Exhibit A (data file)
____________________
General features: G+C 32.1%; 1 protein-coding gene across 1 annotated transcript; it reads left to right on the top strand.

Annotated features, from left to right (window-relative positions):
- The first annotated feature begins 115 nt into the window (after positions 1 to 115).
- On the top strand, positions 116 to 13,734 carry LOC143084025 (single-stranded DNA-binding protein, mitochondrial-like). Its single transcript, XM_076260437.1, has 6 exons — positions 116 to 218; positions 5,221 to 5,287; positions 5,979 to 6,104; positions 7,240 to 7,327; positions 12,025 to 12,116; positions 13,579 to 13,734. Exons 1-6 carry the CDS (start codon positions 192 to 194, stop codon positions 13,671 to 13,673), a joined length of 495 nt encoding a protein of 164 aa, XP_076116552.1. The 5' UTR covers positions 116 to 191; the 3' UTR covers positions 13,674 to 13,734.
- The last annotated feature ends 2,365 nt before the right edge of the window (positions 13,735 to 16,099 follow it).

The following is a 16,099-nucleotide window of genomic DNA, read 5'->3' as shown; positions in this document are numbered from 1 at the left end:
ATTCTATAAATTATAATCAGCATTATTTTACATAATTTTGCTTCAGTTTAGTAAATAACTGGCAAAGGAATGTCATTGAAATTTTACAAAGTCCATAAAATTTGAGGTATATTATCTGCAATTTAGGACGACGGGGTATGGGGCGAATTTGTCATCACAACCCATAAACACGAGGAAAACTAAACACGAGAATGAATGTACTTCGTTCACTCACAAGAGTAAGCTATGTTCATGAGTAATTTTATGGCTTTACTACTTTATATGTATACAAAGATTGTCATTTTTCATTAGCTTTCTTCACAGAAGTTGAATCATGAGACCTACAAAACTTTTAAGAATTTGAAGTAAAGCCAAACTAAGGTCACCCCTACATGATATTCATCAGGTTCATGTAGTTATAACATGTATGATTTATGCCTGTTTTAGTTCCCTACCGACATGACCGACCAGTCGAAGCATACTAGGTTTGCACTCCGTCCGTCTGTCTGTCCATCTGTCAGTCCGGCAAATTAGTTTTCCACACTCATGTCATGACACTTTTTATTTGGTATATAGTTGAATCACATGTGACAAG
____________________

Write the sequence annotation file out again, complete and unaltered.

General features: G+C 32.1%; 1 protein-coding gene across 1 annotated transcript; it reads left to right on the top strand.

Annotated features, from left to right (window-relative positions):
- The first annotated feature begins 115 nt into the window (after positions 1 to 115).
- On the top strand, positions 116 to 13,734 carry LOC143084025 (single-stranded DNA-binding protein, mitochondrial-like). Its single transcript, XM_076260437.1, has 6 exons — positions 116 to 218; positions 5,221 to 5,287; positions 5,979 to 6,104; positions 7,240 to 7,327; positions 12,025 to 12,116; positions 13,579 to 13,734. Exons 1-6 carry the CDS (start codon positions 192 to 194, stop codon positions 13,671 to 13,673), a joined length of 495 nt encoding a protein of 164 aa, XP_076116552.1. The 5' UTR covers positions 116 to 191; the 3' UTR covers positions 13,674 to 13,734.
- The last annotated feature ends 2,365 nt before the right edge of the window (positions 13,735 to 16,099 follow it).

The following is a 16,099-nucleotide window of genomic DNA, read 5'->3' as shown; positions in this document are numbered from 1 at the left end:
ATTCTATAAATTATAATCAGCATTATTTTACATAATTTTGCTTCAGTTTAGTAAATAACTGGCAAAGGAATGTCATTGAAATTTTACAAAGTCCATAAAATTTGAGGTATATTATCTGCAATTTAGGACGACGGGGTATGGGGCGAATTTGTCATCACAACCCATAAACACGAGGAAAACTAAACACGAGAATGAATGTACTTCGTTCACTCACAAGAGTAAGCTATGTTCATGAGTAATTTTATGGCTTTACTACTTTATATGTATACAAAGATTGTCATTTTTCATTAGCTTTCTTCACAGAAGTTGAATCATGAGACCTACAAAACTTTTAAGAATTTGAAGTAAAGCCAAACTAAGGTCACCCCTACATGATATTCATCAGGTTCATGTAGTTATAACATGTATGATTTATGCCTGTTTTAGTTCCCTACCGACATGACCGACCAGTCGAAGCATACTAGGTTTGCACTCCGTCCGTCTGTCTGTCCATCTGTCAGTCCGGCAAATTAGTTTTCCACACTCATGTCATGACACTTTTTATTTGGTATATAGTTGAATCACATGTGACAAG